An art project devoted to Protestant reformer Martin Luther has caused outrage among some church officials. They don't like the meter-high statues of the theologian that have been installed in a town square.
The plastic figures are child-sized
An art project that opened over the weekend in the eastern German town of Wittenberg has raised the hackles of some in the church, who say the colorful, plastic statues of Protestant reformer Martin Luther that have been set up in the market square make a mockery of his achievements.
The project by German artist Ottmar Hoerl is called "Martin Luther: Here I Stand," referring to what is thought to have been Luther's closing sentence in a 1521 speech after a legislative assembly had called on him to retract what he had written about reforming the Catholic Church.
Also in reference to the phrase, the art installation features 800 plastic statues of the reformer standing in the Wittenberg market square. The one-meter-high figures, in red, green, blue and black, are based on the 1821 statue by Gottfried Schadow, which normally stands on the square but has been removed for renovation work.
Some 800 plastic Luthers are standing on Witterberg's market square
The originals, and the plastic copies, show Luther as an older man with a copy of his translated New Testament in his hand.
"Through the serial multiplication of the Luther statue I am emphasizing his role as a translator, who, in his day, could not have been effective without the invention of printing," said Hoerl in a statement on his website.
"My installation aims to make it possible once again to understand and experience the unqualified relevance and significance of the person of Martin Luther. Very much in his own spirit, as a message for all people," added the artist.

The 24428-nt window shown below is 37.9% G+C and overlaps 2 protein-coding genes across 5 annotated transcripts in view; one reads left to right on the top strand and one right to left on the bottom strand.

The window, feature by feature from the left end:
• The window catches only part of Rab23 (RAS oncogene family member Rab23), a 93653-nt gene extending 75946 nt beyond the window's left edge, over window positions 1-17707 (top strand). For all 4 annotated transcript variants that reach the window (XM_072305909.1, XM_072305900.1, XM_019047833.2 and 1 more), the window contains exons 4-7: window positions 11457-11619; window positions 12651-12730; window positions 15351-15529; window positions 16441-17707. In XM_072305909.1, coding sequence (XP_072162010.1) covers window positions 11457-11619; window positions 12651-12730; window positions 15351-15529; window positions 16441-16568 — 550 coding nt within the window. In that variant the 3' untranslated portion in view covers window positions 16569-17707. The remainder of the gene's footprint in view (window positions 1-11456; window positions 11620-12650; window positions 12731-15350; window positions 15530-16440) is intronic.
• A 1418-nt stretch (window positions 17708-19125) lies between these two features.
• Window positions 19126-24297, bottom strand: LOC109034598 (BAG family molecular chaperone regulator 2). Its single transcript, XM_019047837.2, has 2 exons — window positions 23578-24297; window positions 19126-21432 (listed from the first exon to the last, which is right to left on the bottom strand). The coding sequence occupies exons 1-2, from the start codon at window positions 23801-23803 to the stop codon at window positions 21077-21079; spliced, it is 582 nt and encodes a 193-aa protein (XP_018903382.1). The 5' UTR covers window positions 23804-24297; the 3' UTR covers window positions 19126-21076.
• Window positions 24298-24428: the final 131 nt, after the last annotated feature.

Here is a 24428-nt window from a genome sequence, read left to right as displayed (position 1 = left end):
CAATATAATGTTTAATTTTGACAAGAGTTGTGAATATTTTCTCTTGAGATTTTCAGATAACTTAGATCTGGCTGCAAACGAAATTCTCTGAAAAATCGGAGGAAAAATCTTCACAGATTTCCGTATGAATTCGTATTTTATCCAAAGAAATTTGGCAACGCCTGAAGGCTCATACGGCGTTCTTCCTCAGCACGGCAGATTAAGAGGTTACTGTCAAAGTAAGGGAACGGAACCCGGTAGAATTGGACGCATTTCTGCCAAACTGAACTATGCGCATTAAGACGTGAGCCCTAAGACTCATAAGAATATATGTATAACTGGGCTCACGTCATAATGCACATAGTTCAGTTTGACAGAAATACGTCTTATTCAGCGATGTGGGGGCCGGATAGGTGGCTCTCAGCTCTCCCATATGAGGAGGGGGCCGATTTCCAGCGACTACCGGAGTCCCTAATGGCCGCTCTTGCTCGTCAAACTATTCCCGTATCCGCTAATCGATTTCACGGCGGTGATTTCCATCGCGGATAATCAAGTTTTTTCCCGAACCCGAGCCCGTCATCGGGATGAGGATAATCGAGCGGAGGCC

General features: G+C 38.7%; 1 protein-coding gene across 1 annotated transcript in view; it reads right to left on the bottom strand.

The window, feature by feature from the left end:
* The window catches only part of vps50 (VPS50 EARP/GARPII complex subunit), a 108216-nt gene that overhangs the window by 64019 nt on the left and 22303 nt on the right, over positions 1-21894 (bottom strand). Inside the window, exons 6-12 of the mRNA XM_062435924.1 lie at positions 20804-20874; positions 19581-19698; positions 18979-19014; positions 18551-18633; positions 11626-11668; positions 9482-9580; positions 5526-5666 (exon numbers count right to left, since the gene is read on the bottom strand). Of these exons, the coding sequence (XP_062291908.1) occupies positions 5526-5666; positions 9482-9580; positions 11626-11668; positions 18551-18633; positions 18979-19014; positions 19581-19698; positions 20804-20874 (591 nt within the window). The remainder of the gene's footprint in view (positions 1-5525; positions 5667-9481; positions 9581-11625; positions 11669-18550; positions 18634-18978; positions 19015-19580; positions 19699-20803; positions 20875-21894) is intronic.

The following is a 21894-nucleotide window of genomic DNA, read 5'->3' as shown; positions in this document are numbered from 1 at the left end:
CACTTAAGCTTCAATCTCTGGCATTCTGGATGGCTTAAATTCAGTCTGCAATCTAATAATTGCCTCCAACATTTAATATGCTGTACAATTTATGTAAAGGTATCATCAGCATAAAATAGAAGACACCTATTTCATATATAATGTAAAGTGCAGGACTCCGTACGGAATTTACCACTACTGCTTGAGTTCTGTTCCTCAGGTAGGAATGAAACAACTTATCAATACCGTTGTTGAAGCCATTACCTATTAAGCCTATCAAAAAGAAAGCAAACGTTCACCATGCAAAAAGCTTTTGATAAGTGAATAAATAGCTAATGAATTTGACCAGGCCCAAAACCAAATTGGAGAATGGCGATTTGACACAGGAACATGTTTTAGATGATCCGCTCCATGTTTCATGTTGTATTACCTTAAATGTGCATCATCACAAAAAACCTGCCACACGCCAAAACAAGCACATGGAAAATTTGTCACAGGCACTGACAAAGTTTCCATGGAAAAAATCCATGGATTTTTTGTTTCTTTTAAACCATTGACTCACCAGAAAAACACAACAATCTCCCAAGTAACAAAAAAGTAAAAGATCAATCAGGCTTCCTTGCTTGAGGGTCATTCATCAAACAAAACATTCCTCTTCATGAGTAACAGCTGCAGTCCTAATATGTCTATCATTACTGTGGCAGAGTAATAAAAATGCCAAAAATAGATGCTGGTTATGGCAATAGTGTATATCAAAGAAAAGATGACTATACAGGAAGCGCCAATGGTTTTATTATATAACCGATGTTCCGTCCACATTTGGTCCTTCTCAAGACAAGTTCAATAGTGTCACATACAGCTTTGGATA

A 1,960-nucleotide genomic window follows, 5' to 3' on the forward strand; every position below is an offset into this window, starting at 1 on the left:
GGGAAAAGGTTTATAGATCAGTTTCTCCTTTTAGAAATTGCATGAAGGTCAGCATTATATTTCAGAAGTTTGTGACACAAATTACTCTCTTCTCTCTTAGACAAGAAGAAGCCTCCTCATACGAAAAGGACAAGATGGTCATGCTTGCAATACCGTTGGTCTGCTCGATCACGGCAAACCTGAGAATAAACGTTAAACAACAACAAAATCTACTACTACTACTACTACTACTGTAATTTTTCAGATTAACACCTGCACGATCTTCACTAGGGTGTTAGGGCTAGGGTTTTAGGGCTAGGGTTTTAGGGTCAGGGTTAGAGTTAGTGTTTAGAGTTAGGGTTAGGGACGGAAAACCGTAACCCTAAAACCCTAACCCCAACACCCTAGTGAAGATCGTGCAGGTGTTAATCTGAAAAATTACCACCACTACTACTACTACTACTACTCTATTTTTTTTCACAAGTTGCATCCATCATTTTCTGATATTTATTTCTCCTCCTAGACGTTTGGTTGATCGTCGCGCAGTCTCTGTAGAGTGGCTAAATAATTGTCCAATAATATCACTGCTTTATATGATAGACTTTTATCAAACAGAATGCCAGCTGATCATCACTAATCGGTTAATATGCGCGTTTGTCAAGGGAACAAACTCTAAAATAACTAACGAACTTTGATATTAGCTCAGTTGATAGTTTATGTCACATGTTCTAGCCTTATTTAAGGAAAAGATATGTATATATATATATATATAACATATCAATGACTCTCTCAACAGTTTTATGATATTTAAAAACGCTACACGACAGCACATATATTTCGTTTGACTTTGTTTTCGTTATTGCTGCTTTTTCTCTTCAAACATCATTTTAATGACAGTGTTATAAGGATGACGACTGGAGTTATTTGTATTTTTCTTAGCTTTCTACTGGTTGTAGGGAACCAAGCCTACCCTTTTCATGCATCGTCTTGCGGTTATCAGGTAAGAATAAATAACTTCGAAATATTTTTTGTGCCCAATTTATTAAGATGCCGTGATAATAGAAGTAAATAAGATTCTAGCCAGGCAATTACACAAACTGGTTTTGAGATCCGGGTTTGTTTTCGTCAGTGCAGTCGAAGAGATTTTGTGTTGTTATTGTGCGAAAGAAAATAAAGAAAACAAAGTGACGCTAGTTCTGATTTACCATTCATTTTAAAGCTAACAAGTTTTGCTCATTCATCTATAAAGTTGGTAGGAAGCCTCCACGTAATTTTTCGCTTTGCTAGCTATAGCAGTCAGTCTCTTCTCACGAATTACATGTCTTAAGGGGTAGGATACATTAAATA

Insult to the man
But to some theologians, the plastic statues, which have come to be popularly known as "Luther dwarves," are nothing more than an insult to the man who started the Protestant Reformation.
"This is theological and aesthetic abuse," Wittenberg theologian Friedrich Schorlemmer said in an interview with the Leipziger Volkszeitung newspaper. He also criticized plans to sell the "Luther messengers," the term artist Hoerl prefers, for 250 euros ($320) a piece after the exhibition closes in order to help Hoerl recoup his costs. The artist financed the project himself.
But Schorlemmer called the sales plans "a tasteless selling of indulgences."
Other critics of the exhibition include Eva Loeber of the Cranach Foundation, a group dedicated to artist Lucas Cranach, who was a close friend of Luther's and another leader of the Protestant Reformation.
"It doesn't communicate anything nor will anyone learn anything about Luther's message," she said.
Talking about him again
Nevertheless, Hoerl has his defenders from the church, such as Prelate Stephan Dorgerloh, who heads the church's "Luther Decade" to celebrate the 500th anniversary of the Reformation. According to him, the figures are a way for people today to engage with Luther and learn about what he did and what he represents.
Is the art installation an insult to Luther? Some say yes
"Hoerl's modern art brings him straight into the 21st century," said Dorgerloh, adding that he opposed the theological debate that had begun around the artworks.
Hoerl first gained widespread attention with his 2003 installation of 7,000 Duerer hares on a main market square in his hometown of Nuremberg. He then took 10,000 owls to Athens for the 2004 Olympic Games. He's also well known for his gnomes, which are shown either praying or giving viewers the finger.
While the figures have displeased some, they have started debate and put a new spotlight on the religious reformer, who is controversial himself, largely due to the anti-Semitic views he adopted later in life.
The mayor of Wittenberg has called for a public discussion of the art works, asking such questions as: Is it art? Can we do that to Luther? Are we insulting him?
"Luther is coming to us," said Mayor Eckhard Naumann. "He's not staying up there on his pedestal."
The art project, which opened on August 14, runs through September 12.
Author: Kyle James (edp/dpa/kna)
Editor: Kate Bowen